Richard Lapedes, a local sculptor who has a studio at MillWorks, expressed excitement to see a unified vision for the property around maker spaces, and new owners who are bringing “fresh energy, young energy and smart energy.”

“It’s a place where people who make things — crafters, artists — can make community and a home, and we all need it.” Lapedes said of the vision. He is optimistic about whom the artistic opportunities might attract.

“It’s a place where visitors can interact, not only with each other and villagers, but with the things that mark our community as different from the rest of the county,” Lapedes said.

Amy Magnus, who plans to open the children’s science museum, said she sees opportunity not just in her new venture, but also in MillWorks as a site for new startups.

Downtown business owner Sam Eckenrode suggested that the village work towards a mutually beneficial situation and encouraged the community to be proactive, not reactive, to change.

“If we want progress, we have to be progressive, and we have to find ways to work together so we can find the win-wins,” she said.

Owner responds

Yamamoto has been somewhat surprised about the opposition to the project, she said this week. In addition to hearing concerns at the meeting, she held an intense three-hour discussion of around 20 people at the Emporium on Sunday.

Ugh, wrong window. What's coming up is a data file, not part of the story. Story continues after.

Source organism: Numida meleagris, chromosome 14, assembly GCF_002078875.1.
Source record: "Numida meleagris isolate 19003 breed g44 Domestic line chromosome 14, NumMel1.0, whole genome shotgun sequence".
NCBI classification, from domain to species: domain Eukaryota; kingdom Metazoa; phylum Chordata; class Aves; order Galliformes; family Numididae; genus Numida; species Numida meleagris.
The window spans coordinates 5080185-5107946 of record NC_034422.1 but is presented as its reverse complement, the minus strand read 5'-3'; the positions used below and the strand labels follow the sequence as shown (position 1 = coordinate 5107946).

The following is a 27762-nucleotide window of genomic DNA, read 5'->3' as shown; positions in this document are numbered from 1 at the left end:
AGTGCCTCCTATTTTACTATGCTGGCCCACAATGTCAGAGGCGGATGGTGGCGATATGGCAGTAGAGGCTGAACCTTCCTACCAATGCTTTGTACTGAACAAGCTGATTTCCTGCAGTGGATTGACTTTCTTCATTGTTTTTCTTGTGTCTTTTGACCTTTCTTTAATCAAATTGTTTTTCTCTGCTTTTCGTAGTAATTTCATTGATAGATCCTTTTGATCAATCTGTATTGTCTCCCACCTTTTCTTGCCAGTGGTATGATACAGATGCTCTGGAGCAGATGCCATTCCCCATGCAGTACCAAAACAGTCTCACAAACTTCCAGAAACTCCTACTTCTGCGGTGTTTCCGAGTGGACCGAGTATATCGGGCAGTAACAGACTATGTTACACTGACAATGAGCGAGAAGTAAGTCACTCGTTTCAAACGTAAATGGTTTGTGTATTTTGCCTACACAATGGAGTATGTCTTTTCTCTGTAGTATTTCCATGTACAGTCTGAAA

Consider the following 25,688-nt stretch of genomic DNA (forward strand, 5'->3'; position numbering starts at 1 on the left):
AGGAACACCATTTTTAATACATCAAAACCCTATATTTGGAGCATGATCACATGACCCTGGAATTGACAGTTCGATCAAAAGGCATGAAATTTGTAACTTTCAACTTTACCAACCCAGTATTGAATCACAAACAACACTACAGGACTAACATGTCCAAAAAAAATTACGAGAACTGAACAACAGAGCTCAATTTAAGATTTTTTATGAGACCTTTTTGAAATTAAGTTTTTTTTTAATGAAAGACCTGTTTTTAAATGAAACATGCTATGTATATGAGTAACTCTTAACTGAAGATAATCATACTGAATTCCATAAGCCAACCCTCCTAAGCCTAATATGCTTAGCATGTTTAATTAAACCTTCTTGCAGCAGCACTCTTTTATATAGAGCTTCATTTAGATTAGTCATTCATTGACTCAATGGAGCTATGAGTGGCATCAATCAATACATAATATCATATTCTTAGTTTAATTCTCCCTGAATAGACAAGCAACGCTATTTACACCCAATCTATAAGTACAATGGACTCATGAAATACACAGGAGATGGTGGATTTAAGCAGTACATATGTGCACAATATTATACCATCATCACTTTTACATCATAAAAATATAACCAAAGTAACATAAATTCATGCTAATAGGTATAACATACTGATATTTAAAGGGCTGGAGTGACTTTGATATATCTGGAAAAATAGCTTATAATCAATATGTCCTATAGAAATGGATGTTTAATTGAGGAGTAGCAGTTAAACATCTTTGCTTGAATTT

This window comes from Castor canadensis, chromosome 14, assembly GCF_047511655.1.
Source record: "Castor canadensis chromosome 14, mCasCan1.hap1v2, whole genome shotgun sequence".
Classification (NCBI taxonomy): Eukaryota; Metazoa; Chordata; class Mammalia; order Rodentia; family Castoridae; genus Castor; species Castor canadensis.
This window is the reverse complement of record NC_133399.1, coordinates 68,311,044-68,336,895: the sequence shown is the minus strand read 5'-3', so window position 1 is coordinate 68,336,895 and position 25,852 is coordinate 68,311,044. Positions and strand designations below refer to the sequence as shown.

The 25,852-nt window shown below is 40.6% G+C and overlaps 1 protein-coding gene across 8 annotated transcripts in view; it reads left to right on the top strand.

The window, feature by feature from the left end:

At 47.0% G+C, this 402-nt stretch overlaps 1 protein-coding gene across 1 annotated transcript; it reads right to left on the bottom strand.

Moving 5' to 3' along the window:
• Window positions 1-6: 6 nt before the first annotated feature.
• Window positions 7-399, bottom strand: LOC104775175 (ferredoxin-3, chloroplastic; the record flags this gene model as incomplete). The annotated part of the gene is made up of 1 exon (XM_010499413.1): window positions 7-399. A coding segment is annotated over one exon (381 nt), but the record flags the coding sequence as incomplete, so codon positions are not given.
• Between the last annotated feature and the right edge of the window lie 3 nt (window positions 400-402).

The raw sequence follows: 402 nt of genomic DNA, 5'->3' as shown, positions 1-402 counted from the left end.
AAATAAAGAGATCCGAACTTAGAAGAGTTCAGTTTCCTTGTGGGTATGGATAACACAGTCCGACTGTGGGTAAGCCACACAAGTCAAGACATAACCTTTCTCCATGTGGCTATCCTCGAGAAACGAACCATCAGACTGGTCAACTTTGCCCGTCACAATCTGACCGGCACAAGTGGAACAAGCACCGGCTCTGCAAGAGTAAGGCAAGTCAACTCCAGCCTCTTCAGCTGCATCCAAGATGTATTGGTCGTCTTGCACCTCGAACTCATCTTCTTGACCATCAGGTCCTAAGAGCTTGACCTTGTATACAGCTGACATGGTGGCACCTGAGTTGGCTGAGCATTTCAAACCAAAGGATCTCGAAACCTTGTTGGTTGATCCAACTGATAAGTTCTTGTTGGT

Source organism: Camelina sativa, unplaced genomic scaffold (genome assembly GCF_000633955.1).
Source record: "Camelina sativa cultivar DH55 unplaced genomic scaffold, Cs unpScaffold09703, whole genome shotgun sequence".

The way Yamamoto sees it, the couple is bringing new energy to a site that could be more accessible to villagers. 

“Our vision for the MillWorks property is that we bring it to life,” she said.

Yamamoto praised the previous property owners for “making something out of nothing” with the current incarnation of MillWorks, which had been a cannery and seed company. 

“They took risks believing in companies,” Yamamoto said. “They offered low rent to help companies get established — that’s not something everyone could do. They should be given an award for what they did.”

Now, Yamamoto believes the path to MillWorks’ future starts with building on the success of Yellow Springs Brewery and reorienting the site as “a place for people to gather.”

“There’s more opportunity for people to come and hang out, to stay, to engage in the community,” Yamamoto said of her plans.

Responding to concerns at the Planning Commission meeting about potentially detracting business from downtown, Yamamoto spoke of the property as a supplement to the central business district.

“I think it will be a great symbiotic relationship,” Yamamoto said later of the park and downtown. “I think it’s going to add value.”